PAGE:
Aunt Lute Asks: Shay Brawn

Aunt Lute Asks is a series that features voices in our Aunt Lute family. Today we are talking to Shay Brawn, the Artistic Director of Aunt Lute Books.


When did you join Aunt Lute?

I joined Aunt Lute in 1995. I was still working on my PhD then and was trying to decide whether or not I wanted to stay in academia. Aunt Lute was very attractive to me as a different kind of path because it had published books that had been very important to me in my academic career and I just thought Aunt Lute was doing really important work.


What Aunt Lute illuminated that hadn't been that clear to me in graduate school, where the culture and canon wars were really blazing, was that had been having all these arguments about who should people be reading, what should be on the reading list and no conversation at all, or very little, about who was getting published about how the books got to be available to be on those reading lists at all. And here was Aunt Lute playing this very important role of making sure that some works were existing that we're speaking to experiences and questions that we were really interested in engaging with.


How do you see literature's role in the social justice fight?

I think literature is crucial to the social justice fight in many ways. For me, what literature does that almost nothing else can do in the same way is that it shows us how things are experienced in embodied ways that we can identify with. It helps us lead lives that we wouldn't otherwise lead to experience things from points of view that we wouldn't otherwise experience and sometimes to see our own experience represented in ways that just often aren't in other domains.


So there's both things. Both getting to kind of break out of the sort of bubbles that we all live in, but also to see oneself reflected in the culture. I think both of those things are really important to a sense of belonging in the world, but also a sense of openness. Openness to other people belonging in the world with you and you know etc., so I just I think that there's something fundamental about recognition that happens through narrative that literature does.


Who was your Aunt Lute?

I think my Aunt Lute was probably in some ways my mother, who was just a very strong independent kind of trailblazing person. She was a computer scientist at the very sort of dawn of computer scientists and did all kinds of work. She was a professional woman and, you know, I very much admired her sort of self-determination and her willingness to kind of like strike out on a different path.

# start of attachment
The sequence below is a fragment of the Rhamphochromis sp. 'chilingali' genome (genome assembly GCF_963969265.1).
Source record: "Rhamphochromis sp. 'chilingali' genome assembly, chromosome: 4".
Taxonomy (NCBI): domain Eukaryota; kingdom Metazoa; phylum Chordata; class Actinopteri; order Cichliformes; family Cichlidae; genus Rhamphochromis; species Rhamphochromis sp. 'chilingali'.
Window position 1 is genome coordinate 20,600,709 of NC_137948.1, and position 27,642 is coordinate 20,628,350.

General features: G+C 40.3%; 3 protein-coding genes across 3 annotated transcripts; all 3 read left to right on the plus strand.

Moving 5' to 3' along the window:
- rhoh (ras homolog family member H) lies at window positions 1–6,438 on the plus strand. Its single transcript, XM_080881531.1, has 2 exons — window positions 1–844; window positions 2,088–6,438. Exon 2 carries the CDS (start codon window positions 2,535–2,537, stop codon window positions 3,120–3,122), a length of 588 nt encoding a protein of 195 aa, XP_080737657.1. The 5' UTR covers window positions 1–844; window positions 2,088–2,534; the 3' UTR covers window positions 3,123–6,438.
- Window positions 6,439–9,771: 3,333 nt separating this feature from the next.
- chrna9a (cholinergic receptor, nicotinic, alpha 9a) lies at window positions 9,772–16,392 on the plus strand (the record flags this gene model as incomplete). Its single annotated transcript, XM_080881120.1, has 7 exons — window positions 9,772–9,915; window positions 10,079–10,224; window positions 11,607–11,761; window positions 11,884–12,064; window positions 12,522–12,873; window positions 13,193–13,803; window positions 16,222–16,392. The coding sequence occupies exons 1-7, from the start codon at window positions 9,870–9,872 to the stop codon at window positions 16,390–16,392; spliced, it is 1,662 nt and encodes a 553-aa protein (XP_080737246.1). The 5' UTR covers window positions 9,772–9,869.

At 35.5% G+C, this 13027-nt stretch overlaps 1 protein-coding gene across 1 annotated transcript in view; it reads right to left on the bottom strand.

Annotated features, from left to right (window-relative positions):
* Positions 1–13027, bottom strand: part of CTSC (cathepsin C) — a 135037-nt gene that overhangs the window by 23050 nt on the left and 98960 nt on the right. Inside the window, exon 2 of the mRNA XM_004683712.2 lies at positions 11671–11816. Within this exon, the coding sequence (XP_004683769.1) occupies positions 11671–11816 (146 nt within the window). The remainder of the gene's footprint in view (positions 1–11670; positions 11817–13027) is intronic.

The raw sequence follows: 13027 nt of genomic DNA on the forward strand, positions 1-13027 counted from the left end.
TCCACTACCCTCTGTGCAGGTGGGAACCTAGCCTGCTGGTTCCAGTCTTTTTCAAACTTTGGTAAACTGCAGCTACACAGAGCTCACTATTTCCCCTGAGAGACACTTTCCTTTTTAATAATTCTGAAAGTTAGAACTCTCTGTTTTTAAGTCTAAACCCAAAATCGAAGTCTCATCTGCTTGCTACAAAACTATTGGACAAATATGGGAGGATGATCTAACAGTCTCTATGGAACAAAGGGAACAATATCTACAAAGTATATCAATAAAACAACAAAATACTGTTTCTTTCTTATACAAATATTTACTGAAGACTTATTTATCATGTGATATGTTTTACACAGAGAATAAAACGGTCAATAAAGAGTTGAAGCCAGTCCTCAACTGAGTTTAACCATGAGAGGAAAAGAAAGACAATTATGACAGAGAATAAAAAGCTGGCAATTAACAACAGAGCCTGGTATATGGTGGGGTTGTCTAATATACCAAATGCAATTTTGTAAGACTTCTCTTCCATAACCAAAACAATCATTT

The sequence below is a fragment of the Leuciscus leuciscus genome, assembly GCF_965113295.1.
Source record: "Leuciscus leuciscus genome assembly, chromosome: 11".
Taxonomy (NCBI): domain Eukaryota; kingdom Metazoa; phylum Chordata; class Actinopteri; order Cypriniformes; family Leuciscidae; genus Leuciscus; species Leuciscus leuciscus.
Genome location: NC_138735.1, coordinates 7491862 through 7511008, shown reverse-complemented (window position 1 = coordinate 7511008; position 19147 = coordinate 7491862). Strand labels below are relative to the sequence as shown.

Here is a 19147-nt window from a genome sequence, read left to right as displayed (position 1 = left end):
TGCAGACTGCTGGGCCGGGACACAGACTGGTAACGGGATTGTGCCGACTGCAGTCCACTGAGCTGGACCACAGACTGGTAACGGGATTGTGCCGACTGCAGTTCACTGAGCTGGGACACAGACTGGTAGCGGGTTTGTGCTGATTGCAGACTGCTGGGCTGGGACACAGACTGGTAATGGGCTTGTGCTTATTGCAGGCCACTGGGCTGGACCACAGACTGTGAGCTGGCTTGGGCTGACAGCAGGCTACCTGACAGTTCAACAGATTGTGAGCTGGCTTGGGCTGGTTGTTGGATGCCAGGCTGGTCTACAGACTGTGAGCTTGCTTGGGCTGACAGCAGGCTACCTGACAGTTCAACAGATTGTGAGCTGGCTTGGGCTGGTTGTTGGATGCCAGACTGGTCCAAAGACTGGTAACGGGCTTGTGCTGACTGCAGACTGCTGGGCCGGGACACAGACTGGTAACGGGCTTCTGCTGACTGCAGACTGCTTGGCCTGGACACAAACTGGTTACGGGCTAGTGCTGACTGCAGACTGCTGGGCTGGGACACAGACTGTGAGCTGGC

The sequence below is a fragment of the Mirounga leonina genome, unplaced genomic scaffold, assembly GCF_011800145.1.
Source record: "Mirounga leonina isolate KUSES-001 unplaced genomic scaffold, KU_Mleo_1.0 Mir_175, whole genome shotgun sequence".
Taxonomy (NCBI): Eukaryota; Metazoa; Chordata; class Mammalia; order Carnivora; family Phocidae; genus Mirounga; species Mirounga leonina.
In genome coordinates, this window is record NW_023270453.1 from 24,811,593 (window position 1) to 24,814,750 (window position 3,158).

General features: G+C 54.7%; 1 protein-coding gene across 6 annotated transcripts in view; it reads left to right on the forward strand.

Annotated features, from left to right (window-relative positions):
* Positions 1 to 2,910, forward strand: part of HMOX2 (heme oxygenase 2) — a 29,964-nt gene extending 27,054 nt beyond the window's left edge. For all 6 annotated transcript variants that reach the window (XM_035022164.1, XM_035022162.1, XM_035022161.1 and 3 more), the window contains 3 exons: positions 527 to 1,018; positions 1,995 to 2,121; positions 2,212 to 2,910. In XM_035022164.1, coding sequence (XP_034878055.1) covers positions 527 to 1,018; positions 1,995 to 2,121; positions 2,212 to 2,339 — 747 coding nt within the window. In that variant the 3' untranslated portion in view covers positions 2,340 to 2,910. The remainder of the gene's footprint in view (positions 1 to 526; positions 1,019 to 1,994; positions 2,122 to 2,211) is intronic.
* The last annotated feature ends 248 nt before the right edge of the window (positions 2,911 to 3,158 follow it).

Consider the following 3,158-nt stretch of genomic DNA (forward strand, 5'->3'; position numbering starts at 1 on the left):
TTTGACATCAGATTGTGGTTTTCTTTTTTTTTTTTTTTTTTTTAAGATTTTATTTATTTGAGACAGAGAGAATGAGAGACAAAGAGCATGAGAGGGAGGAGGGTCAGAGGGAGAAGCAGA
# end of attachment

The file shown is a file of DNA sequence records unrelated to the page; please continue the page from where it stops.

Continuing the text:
She also encouraged me to have a very different path from her because, my interest in literature, my interest in being more of a cultural worker was very different from the choices that she made. I think that she was really just very interested in, not in that I kind of follow her footsteps, but that I feel empowered to follow in my own.


What is your favorite part of radically reading or radically writing or both?

My favorite thing about radical reading and radical writing is when people take sort of familiar stories and tropes and then just surprise the hell out of me and make me see something new, something that hadn't been visible to me before, that allow me to then sort of take that lens and look at other things. That's literature, that's good television, that's good culture. Good kind of radical culture that just defamiliarizes the world in in ways.


I like it best when it's fun and kind of irreverent. Just the way that cracking open old sort of structures—narrative structures, visual structures, anything—and then just like kind of opening up new possibilities. That's just exhilarating and it makes me feel hopeful when sometimes it's really hard to feel hopeful. Because you just feel like it's always going to be this stuck kind of brutal world, but now there's all kinds of possibilities for connection and for people to love each other in ways that aren't always clear.



 

What are your Aunt Lute memories?

As part of our anniversary celebrations we'd love to hear your Aunt Lute memories. Whether it's a book that meant a lot to you or an event that you can't stop thinking about, share with us here.


We'll be sharing these memories as part of our anniversary celebrations.